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The earthquake in Nepal, along with a discriminatory law, leaves thousands of newborns at risk of statelessness.
Natural disasters exacerbate existing legal and social problems. In Nepal, one needless law means that, of the estimated 126,000 earthquake-affected women who are currently pregnant, thousands may give birth to children who will not legally be Nepali citizens. That’s because Nepali law requires proof of the father’s citizenship. For the many unborn or newborn Nepalis whose fathers have been killed – or who have even just lost their personal documents – proof of paternity and of the father’s citizenship will be incredibly difficult.
That may sound like a small thing given what Nepalis are facing right now, but the lack of citizenship – in fact the statelessness of these children – means obstacles to health care and other critical social services. It also means a lifetime of discrimination and denied opportunities.
In truth, the earthquake is not the true reason why these babies are at risk of statelessness. The cause is sex discrimination in Nepali law that denies women the right to confer their Nepali nationality to their children. Countries rarely think of natural disasters when they draft their Constitutions and establish the parameters of citizenship. However, it is in the wake of such crises that women and children – often displaced – feel the brunt of this discrimination.
The result in Nepal – as in 26 other countries with these laws – will be children denied both the rights and responsibilities of citizenship. Discriminatory nationality laws set children up for a lifetime of hardships because they will not have access to free primary education. If they do manage to go to school, they will not be admitted to university later. Non-citizens face obstacles to healthcare and employment. They are often unable to open a bank account and cannot secure a passport.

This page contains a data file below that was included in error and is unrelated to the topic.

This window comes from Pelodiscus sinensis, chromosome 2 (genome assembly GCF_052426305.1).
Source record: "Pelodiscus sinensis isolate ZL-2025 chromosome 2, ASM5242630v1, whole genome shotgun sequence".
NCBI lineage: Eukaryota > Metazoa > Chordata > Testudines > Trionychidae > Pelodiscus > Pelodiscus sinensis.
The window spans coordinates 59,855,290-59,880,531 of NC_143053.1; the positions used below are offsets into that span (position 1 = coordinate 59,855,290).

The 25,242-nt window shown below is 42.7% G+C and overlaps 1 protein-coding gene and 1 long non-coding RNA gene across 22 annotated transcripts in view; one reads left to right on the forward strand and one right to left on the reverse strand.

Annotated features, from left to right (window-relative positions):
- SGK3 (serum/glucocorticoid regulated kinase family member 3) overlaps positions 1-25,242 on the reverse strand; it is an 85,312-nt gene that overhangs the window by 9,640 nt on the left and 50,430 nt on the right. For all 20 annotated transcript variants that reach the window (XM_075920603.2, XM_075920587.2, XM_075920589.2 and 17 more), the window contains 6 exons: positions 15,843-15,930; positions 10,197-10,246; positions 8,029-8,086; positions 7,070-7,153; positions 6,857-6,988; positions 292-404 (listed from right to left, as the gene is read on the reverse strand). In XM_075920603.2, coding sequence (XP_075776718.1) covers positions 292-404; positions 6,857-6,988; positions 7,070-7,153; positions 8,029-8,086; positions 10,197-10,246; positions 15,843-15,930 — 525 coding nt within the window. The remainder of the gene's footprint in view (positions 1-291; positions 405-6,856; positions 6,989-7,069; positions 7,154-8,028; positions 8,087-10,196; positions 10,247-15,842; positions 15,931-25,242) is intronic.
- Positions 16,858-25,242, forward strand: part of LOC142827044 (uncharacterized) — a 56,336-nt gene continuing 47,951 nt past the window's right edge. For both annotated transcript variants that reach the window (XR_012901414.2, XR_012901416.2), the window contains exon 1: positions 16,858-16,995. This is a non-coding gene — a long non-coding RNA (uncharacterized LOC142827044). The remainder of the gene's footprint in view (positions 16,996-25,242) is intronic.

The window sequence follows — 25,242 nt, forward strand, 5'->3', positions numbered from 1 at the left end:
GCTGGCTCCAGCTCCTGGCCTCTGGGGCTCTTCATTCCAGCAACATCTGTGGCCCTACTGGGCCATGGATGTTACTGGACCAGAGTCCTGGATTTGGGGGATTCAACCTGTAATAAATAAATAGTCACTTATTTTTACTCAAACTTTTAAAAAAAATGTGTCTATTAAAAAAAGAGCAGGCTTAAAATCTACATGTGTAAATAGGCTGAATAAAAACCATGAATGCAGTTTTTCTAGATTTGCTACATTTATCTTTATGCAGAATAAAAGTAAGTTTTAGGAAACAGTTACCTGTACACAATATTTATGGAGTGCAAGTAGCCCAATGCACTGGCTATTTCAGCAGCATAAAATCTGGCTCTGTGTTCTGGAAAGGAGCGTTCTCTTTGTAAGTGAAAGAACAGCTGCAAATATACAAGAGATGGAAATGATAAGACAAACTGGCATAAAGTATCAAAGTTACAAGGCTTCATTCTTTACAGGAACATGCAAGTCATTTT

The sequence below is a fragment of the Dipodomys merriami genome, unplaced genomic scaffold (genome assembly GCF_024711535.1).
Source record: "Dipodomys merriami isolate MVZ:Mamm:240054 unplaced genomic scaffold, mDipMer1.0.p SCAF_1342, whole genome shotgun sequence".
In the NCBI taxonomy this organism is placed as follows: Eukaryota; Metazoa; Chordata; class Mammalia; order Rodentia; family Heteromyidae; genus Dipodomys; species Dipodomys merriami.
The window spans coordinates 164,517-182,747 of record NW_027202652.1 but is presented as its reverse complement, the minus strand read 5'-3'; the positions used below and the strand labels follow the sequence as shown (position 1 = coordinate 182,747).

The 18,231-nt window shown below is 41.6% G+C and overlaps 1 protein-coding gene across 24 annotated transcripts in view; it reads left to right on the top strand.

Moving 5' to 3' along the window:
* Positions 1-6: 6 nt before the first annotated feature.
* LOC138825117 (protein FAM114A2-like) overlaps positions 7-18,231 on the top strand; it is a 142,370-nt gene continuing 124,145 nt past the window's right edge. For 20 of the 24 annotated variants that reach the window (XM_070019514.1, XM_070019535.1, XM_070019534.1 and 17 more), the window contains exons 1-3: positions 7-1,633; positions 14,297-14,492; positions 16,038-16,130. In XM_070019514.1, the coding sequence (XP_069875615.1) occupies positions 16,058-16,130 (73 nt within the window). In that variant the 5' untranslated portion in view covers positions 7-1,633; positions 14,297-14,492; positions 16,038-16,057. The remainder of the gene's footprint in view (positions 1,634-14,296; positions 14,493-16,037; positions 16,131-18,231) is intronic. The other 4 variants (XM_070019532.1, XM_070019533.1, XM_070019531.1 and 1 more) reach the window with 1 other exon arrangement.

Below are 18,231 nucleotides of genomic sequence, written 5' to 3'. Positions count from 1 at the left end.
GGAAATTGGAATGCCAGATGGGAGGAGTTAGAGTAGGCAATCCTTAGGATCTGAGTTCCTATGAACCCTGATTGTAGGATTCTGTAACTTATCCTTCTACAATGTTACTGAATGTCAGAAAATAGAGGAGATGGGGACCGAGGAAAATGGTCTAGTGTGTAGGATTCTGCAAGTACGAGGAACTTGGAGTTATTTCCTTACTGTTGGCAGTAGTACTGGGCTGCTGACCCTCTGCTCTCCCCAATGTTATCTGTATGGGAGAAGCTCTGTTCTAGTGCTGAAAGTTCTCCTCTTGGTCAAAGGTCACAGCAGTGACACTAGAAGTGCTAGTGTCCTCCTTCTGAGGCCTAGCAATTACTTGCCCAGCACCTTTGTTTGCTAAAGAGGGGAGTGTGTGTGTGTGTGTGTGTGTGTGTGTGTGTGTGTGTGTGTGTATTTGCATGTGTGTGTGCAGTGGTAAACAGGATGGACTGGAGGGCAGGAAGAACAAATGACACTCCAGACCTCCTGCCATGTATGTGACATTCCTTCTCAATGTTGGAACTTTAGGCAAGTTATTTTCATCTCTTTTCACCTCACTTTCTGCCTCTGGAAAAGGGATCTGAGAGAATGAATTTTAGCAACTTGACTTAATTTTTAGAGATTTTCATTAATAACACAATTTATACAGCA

In the long term, this law prevents these children from full participation in Nepali life and inhibits them from contributing to their country’s development.
Nepal already had one of the largest stateless populations in the world. The high cost of statelessness is all too familiar to hundreds of thousands of Nepali families. The death and destruction caused by the earthquake just exacerbated the problem.
The Interim Constitution gives children of Nepali women the right to apply for citizenship at age sixteen. The Supreme Court has ruled that women have the right to transfer citizenship to children. Despite this, local authorities refuse to accept citizenship applications without proof of paternity.
In the months before the earthquake, Nepal was in the process of developing a new Constitution, with the question of whether to grant women the right to automatically pass nationality to their children hotly debated. One simple act that would prevent additional suffering in the months ahead is for Nepal’s civil servants to grant citizenship to the children of Nepali women.
Let us hope that when Nepal rebuilds, as it most surely will, equal nationality rights and gender equality are enshrined in its new Constitution as a fundamental pillar of the country’s brighter future.
Catherine Harrington is the Campaign Manager of the Global Campaign for Equal Nationality Rights, which mobilizes international action to end gender discrimination in nationality laws. The Campaign is led by a Steering Committee of Women’s Refugee Commission, the Office of the UN High Commissioner for Refugees, Equality Now, Equal Rights Trust, and the Institute on Statelessness and Inclusion. The Campaign is housed at the Women's Refugee Commission.